“It seems like a pretty easy call – given the risks of COVID in the immunocompromised population and the good safety record of the vaccine,” said Eric J. Rubin, a member of the FDA’s advisory committee on vaccines and editor in chief of the New England Journal of Medicine. “It seems like a reasonable strategy.”

Jesse L. Goodman, professor of medicine and infectious diseases at Georgetown University Medical Center and former chief scientist at the FDA, agreed, saying that a second booster targeted to those at high risk “makes good sense.” But he added that more studies are needed not only to improve vaccines but also to determine how best to use them.

Federal officials concede extensive information about the booster is lacking. But they say data indicates that the booster is beneficial against serious illness, although its durability fades some months after it is given, just as with the original vaccine.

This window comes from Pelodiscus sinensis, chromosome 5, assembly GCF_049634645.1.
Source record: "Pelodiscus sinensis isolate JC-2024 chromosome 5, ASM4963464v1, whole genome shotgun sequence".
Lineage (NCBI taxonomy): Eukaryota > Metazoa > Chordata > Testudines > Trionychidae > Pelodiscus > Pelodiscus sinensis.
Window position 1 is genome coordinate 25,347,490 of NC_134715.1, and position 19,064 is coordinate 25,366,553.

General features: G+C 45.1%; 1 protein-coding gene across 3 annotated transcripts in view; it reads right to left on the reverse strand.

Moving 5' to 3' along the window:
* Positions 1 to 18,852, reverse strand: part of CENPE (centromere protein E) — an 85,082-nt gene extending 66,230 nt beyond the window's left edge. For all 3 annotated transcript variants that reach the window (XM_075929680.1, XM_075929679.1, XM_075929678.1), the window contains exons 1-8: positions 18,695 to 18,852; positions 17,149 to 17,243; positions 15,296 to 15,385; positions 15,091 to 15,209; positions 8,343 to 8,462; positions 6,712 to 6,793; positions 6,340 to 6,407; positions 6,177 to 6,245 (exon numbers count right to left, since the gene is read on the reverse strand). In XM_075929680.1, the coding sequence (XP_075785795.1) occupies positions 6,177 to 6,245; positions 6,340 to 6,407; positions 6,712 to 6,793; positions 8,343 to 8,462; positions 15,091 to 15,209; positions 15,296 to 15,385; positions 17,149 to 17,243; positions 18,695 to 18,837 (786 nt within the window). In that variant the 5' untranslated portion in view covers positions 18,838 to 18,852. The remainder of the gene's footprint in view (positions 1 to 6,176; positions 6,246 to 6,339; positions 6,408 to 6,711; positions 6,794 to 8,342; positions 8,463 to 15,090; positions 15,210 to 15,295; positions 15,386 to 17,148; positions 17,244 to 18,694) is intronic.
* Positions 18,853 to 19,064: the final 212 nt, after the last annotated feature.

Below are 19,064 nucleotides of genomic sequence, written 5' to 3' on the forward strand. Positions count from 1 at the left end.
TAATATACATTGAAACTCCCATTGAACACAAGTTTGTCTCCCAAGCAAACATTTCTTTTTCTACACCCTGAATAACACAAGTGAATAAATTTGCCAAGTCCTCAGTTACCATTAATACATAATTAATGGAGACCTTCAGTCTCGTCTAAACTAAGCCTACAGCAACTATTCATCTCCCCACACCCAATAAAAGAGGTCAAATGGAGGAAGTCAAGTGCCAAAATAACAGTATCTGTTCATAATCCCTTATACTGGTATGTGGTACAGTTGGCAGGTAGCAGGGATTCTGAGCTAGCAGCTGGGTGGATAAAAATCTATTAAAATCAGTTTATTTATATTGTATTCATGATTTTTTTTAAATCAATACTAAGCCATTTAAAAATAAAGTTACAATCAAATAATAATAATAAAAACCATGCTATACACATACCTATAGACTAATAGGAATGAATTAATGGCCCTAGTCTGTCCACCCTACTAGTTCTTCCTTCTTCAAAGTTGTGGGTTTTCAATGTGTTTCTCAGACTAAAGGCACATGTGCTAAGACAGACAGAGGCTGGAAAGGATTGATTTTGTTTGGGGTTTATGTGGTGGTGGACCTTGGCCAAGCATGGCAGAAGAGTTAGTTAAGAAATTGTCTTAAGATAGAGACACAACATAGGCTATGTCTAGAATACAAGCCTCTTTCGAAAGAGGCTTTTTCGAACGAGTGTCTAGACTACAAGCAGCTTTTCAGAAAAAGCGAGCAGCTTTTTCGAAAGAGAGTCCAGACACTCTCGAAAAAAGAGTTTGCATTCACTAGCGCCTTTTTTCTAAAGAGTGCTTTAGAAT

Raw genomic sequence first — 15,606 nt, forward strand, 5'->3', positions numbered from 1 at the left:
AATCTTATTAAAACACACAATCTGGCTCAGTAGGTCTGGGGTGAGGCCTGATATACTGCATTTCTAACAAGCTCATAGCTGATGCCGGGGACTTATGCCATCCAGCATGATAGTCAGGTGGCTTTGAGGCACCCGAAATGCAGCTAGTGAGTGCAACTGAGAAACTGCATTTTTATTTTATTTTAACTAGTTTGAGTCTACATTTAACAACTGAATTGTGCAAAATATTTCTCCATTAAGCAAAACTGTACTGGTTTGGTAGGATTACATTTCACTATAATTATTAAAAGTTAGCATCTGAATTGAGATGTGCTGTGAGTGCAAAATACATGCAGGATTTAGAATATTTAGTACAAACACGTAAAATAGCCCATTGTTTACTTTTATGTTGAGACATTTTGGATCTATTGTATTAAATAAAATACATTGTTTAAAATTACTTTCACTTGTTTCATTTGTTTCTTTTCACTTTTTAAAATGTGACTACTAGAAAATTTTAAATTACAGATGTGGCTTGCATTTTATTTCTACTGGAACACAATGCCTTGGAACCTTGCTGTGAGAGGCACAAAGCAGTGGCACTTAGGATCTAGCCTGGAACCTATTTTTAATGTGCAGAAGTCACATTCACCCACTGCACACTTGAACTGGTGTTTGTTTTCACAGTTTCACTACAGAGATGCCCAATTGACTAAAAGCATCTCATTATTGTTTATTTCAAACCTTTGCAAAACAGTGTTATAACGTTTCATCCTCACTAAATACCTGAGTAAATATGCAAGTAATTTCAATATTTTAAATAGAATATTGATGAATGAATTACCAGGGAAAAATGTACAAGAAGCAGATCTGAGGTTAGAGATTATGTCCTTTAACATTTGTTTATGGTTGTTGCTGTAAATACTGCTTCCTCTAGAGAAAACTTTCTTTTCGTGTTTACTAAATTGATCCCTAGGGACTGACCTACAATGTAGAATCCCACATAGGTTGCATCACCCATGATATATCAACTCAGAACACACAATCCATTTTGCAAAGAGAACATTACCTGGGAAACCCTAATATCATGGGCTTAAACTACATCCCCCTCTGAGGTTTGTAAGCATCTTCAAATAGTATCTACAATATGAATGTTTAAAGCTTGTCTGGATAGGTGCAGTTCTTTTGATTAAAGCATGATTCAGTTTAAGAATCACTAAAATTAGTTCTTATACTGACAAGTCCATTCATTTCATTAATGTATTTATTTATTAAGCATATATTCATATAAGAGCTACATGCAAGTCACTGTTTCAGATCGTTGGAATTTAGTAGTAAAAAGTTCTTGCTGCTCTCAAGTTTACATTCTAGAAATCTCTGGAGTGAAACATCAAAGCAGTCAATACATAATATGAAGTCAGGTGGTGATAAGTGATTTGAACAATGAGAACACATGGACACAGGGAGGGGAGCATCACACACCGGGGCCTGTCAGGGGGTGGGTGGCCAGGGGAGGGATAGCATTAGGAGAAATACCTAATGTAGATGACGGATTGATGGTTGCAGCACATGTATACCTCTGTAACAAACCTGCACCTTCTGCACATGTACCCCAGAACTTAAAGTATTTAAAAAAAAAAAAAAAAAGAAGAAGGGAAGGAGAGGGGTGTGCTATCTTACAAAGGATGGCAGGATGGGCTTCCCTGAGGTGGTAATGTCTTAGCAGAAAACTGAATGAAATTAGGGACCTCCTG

A recently published Israeli study of the bivalent booster made by Pfizer and BioNTech compared people 65 and older who got the shot with those who did not. Those who received the booster had a 72 percent lower risk of covid-related hospitalization and a 68 percent lower risk of covid-related death, according to the study published in the journal Lancet Infectious Diseases.

“Bivalent mRNA booster vaccination in adults aged 65 years or older is an effective and essential tool to reduce their risk of hospitalisation and death due to COVID-19,” wrote study co-author Ronen Arbel of Clalit Health Services, a health-care organization in Israel.


A recent Finnish analysis that has not been peer reviewed also found that the updated booster reduced risk of hospitalization and death from COVID-19 for people 65 and older.

In addition, unpublished data presented at the CDC’s vaccine advisory panel meeting in February confirmed earlier real-world reports that bivalent vaccines are providing protection against serious illness in adults, compared with people who received previous doses of the original vaccine and no omicron-targeting dose.